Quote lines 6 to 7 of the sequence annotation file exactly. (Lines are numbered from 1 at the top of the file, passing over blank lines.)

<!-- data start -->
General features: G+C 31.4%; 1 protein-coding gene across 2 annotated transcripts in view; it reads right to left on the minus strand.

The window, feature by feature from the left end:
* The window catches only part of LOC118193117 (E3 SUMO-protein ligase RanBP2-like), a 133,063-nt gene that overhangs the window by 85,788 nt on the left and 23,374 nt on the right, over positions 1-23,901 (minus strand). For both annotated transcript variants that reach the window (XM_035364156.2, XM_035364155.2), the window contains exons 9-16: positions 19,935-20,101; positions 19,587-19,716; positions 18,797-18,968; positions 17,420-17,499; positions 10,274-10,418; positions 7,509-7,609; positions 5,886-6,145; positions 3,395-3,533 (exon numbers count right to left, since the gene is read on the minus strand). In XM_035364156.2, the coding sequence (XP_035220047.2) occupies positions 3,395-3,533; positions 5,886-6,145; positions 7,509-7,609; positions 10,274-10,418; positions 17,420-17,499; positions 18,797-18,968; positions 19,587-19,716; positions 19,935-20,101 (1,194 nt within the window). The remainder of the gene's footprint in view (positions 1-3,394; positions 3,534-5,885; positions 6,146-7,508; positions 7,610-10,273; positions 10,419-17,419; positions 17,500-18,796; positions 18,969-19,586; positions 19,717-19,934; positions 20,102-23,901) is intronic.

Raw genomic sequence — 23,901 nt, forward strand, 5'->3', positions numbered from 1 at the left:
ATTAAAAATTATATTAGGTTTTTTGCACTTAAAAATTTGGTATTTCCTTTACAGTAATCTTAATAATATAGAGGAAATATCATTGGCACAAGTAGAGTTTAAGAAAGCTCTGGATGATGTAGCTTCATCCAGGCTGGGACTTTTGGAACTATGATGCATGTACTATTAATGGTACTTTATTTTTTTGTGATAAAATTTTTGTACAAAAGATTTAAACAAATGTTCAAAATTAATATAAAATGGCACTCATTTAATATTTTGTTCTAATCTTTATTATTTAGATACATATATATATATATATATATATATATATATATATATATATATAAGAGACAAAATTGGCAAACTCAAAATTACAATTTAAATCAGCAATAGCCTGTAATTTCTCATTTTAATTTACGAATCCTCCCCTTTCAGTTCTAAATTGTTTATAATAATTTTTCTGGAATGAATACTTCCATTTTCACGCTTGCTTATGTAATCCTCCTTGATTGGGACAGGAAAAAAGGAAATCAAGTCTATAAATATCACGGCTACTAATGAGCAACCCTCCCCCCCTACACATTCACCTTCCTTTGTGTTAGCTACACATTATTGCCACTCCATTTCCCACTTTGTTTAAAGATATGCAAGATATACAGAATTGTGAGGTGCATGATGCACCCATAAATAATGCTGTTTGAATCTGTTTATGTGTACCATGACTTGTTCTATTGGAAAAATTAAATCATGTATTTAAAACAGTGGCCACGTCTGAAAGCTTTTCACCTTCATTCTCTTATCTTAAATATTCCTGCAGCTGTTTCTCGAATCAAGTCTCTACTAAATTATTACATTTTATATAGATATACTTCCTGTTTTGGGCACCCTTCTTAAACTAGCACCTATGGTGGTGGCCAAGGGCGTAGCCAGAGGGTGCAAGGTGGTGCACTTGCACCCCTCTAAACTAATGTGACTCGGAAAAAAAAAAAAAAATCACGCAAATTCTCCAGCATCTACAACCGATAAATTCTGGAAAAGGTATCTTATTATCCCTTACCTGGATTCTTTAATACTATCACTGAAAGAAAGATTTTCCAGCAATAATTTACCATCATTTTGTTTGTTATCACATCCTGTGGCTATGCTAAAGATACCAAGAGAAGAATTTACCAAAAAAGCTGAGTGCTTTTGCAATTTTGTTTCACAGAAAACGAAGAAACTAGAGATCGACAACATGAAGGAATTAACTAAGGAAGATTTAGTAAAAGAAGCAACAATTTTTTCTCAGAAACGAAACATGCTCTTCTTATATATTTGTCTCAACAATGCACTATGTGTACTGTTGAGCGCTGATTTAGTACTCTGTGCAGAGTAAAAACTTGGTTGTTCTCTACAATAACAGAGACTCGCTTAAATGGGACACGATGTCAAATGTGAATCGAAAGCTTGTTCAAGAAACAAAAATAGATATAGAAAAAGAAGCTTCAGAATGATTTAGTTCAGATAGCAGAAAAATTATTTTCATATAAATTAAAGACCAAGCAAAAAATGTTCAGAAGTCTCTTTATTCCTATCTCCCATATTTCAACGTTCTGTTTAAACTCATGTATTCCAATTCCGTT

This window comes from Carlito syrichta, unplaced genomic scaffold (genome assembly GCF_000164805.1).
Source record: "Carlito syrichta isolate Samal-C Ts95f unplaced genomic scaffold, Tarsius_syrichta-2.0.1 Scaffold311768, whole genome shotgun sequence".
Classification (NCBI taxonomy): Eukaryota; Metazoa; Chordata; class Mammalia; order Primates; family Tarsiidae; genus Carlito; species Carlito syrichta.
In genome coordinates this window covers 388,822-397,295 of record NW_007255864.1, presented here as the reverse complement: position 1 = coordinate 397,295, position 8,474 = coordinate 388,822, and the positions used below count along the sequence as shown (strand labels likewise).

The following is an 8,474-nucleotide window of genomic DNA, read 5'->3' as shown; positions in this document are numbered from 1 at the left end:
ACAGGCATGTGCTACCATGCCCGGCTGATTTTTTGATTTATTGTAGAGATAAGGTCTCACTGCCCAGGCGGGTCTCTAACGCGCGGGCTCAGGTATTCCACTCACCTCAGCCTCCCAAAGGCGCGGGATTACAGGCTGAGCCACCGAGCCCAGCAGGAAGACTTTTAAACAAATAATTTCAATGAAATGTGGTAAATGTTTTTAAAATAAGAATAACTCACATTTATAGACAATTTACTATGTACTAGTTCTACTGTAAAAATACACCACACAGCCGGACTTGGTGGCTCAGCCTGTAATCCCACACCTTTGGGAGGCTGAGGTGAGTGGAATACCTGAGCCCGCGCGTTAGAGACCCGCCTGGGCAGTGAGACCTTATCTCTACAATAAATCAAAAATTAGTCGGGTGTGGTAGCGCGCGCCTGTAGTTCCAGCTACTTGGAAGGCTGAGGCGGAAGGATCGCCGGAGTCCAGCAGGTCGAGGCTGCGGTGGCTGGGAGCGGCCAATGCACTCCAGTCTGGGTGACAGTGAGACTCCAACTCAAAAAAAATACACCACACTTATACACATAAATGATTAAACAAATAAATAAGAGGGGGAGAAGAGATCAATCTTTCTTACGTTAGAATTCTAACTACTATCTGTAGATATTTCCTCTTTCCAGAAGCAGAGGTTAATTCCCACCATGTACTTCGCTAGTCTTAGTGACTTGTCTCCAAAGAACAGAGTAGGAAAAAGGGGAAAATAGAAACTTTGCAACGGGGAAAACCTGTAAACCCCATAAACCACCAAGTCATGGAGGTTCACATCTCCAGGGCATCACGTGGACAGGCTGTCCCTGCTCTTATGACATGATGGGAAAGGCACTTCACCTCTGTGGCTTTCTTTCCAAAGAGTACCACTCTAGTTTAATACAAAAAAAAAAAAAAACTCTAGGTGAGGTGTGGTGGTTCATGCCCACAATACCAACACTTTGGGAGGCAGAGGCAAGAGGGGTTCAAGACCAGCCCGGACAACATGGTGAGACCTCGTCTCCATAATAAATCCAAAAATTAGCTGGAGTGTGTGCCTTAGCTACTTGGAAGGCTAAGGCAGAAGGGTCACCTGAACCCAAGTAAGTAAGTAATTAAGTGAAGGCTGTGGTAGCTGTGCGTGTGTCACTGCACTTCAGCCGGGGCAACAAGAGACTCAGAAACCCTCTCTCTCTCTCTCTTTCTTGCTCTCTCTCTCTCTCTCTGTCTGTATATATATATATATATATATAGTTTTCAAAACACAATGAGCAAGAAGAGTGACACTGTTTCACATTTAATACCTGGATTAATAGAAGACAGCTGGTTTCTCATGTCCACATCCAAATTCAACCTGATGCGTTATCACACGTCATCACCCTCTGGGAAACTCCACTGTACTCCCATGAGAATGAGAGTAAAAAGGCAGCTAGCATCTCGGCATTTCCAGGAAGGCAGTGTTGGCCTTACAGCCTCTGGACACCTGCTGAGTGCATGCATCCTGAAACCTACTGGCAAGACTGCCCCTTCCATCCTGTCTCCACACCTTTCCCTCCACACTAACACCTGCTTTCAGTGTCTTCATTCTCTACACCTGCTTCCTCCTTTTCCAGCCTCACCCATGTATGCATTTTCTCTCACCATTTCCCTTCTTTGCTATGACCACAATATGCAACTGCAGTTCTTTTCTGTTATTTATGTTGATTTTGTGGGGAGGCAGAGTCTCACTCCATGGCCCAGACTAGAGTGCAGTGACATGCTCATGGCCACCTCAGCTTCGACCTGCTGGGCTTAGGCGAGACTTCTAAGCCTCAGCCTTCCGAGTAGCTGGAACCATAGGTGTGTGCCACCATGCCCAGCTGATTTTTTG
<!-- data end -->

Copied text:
This window comes from Carlito syrichta, unplaced genomic scaffold (genome assembly GCF_000164805.1).
Source record: "Carlito syrichta isolate Samal-C Ts95f unplaced genomic scaffold, Tarsius_syrichta-2.0.1 Scaffold311768, whole genome shotgun sequence".